The Maritime History of the Great Lakes
Upper Canada Herald (Kingston, ON), Aug. 6, 1839

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I left Toronto for Cobourg in the steamer Great Britain, last week. It was a pleasant day, and a pleasant sail. This is a good Boat, with kind managers, pleasant Captain, and on the whole good accommodations. Great attention is paid to their passengers, and every desire evinced to make them comfortable. On one of the Lake Boats, not long since, I saw a whole Cabin of passengers insulted by the Captain, who provided his dessert for a few militia officers only, while all the others were neglected! I could mention the boat, but I will spare it this time. Yet I excused the Captain on this ground, that he might not have done it with the intention of insulting his passengers; but then I supposed him destitute of due sensibility, though perhaps acting the best he could under pressing circumstances & limited means, and thus treating a few with respect, while the greater number were insulted! On the Great Britain, however, we were free from such a neglect of all civility. We had a fine view of the Townships of Whitby, Darlington, Clarke, Hope, and a part of Hamilton, and arrived at Cobourg at 4 P.M....

(long description of Upper Canada Academy)

(long description of trip to Belleville, first on Stage to Trent, then in canoe to Belleville )

...We left Belleville on Friday.... We were on board of the Sir James Kempt. The Captain is a pleasant man, and rather of a religious temperament. I saw him ask a clergyman to say grace at every meal at which he was present; something which is not customary among the Boats, I think, as I never saw it done so orderly before on any of them. I was glad to see him pay so much regard to religion and our Bountiful and Providential Provider as was expressed in this act of blessing and gratulation.

There is one thing I have remarked on most of the Boats, and that is the little use made of ardent spirits. None is furnished at dinner unless it is called for, and I know not a single instance in which of late any other kind is sought besides wine. So that distilled spirits are nearly laid aside. No gentleman will venture to ask for anything but wine. The lovers of liquor are driven at last by sheer shame to abandon ardent spirits in any company of genteel persons. It was a general remark on board the Sir James Kempt that spirits were no longer used, at least by Cabin Passengers, on the Boats in general. This is one result of the Temperance Reformation. Let the friends of this cause be active and success will be certain....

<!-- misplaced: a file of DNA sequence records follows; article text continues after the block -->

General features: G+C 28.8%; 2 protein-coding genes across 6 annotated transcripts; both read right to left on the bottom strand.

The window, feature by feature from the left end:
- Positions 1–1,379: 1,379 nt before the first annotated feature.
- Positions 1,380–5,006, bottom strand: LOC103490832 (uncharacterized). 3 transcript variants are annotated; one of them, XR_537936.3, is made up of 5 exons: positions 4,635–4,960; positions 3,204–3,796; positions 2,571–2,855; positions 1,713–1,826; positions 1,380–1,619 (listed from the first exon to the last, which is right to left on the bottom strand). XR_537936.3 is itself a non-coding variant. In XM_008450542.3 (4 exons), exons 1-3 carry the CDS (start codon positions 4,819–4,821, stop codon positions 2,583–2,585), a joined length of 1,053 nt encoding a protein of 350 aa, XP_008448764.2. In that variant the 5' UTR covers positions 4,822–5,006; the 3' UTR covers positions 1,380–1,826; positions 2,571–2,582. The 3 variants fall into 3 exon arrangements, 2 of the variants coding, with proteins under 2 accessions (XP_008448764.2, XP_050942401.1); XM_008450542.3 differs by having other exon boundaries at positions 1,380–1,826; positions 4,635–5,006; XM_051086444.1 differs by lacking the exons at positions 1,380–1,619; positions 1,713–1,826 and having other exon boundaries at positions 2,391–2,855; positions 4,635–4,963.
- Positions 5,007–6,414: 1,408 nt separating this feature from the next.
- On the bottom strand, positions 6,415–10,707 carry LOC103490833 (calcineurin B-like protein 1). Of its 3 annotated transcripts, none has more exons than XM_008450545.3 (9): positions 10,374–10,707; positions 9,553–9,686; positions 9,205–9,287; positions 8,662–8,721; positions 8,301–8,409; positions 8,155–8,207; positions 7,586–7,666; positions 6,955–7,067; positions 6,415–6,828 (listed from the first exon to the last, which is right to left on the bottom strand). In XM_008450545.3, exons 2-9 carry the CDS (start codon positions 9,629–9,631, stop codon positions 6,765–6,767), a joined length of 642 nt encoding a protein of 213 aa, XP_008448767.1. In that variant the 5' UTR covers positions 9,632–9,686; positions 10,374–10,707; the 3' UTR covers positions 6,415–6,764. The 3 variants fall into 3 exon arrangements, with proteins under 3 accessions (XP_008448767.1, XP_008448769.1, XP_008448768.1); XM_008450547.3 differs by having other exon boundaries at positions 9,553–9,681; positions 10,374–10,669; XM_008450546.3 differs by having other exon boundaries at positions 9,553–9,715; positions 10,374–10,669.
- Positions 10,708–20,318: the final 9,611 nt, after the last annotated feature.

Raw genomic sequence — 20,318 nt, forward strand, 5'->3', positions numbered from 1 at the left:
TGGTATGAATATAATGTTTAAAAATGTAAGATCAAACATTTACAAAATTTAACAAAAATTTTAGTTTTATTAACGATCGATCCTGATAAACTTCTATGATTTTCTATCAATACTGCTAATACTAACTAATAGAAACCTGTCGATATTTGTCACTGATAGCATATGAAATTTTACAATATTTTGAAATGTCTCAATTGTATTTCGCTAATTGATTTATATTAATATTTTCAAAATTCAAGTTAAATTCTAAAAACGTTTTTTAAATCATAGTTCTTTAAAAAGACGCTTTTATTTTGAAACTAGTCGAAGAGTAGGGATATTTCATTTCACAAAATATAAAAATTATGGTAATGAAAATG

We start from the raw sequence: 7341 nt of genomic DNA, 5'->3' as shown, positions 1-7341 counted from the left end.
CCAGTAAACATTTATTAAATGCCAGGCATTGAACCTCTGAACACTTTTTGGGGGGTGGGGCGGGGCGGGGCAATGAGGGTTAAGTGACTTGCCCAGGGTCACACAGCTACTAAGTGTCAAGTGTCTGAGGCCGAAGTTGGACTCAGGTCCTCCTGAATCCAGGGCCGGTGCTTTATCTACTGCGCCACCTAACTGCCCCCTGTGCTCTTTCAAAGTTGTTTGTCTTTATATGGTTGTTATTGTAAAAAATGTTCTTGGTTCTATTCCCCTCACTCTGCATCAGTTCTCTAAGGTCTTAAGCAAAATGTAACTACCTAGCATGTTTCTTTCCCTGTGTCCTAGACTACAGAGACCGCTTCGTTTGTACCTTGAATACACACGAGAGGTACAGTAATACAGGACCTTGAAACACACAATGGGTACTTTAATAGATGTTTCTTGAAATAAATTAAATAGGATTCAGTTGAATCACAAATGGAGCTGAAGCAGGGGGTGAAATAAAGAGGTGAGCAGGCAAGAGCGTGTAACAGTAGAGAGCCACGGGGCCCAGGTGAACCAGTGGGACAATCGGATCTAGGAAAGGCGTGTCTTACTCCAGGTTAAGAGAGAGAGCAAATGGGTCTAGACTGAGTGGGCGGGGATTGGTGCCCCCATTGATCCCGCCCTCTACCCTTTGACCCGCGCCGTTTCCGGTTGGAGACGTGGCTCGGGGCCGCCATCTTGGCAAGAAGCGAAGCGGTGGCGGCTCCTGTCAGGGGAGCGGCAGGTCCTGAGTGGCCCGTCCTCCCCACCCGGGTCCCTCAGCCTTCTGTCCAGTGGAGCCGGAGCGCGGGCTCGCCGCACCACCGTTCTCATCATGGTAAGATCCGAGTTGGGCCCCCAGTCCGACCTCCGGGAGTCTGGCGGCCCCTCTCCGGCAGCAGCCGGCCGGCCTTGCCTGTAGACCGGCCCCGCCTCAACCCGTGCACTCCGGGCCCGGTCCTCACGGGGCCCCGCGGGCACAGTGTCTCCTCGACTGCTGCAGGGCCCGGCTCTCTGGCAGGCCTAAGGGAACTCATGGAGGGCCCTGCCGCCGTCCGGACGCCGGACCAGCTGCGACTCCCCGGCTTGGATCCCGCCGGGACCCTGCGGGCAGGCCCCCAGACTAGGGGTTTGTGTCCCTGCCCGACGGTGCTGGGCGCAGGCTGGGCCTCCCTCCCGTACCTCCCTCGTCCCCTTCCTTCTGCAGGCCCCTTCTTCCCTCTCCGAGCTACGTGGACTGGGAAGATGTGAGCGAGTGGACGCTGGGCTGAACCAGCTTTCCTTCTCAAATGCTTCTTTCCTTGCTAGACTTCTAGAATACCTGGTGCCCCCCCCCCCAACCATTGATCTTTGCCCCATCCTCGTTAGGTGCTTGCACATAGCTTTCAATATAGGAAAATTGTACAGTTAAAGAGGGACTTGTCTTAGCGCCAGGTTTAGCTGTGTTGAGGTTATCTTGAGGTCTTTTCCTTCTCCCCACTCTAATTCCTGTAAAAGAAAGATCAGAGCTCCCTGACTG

p.3 The new American steamer St. Lawrence came into our port yesterday...


Steam Boat Transport on Lake Ontario, Bay Quinte, and River St. Lawrence,

to Dickinson's Landing, for the Year 1840.

Notice is hereby given, that Sealed Tenders will be received at this Office until noon on Tuesday the 1st day of October next,

For the following Contracts, namely,

1st - For the Transport of Troops, Baggage and Government Stores, from and to various Stations on Lake Ontario and River St. Lawrence during the season of navigation of 1840.

2nd - For the transport of ditto ditto from and to various Stations in the Bay of Quinte, during ditto.

3rd - Also, for the hire of Steam Vessels when exclusively required for the service of the Government during ditto.

Forms of Tenders may be obtained, and the conditions of the Contracts made known, on application at the Commissariat Office, Kingston.

The names of two persons to be given in the Tender, who may be willing to enter into Bonds with the Contractor for the due performance of the agreement.


Kingston, 3rd August, 1839.

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Aug. 6, 1839
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Rick Neilson
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Public domain: Copyright has expired according to the applicable Canadian or American laws. No restrictions on use.
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Upper Canada Herald (Kingston, ON), Aug. 6, 1839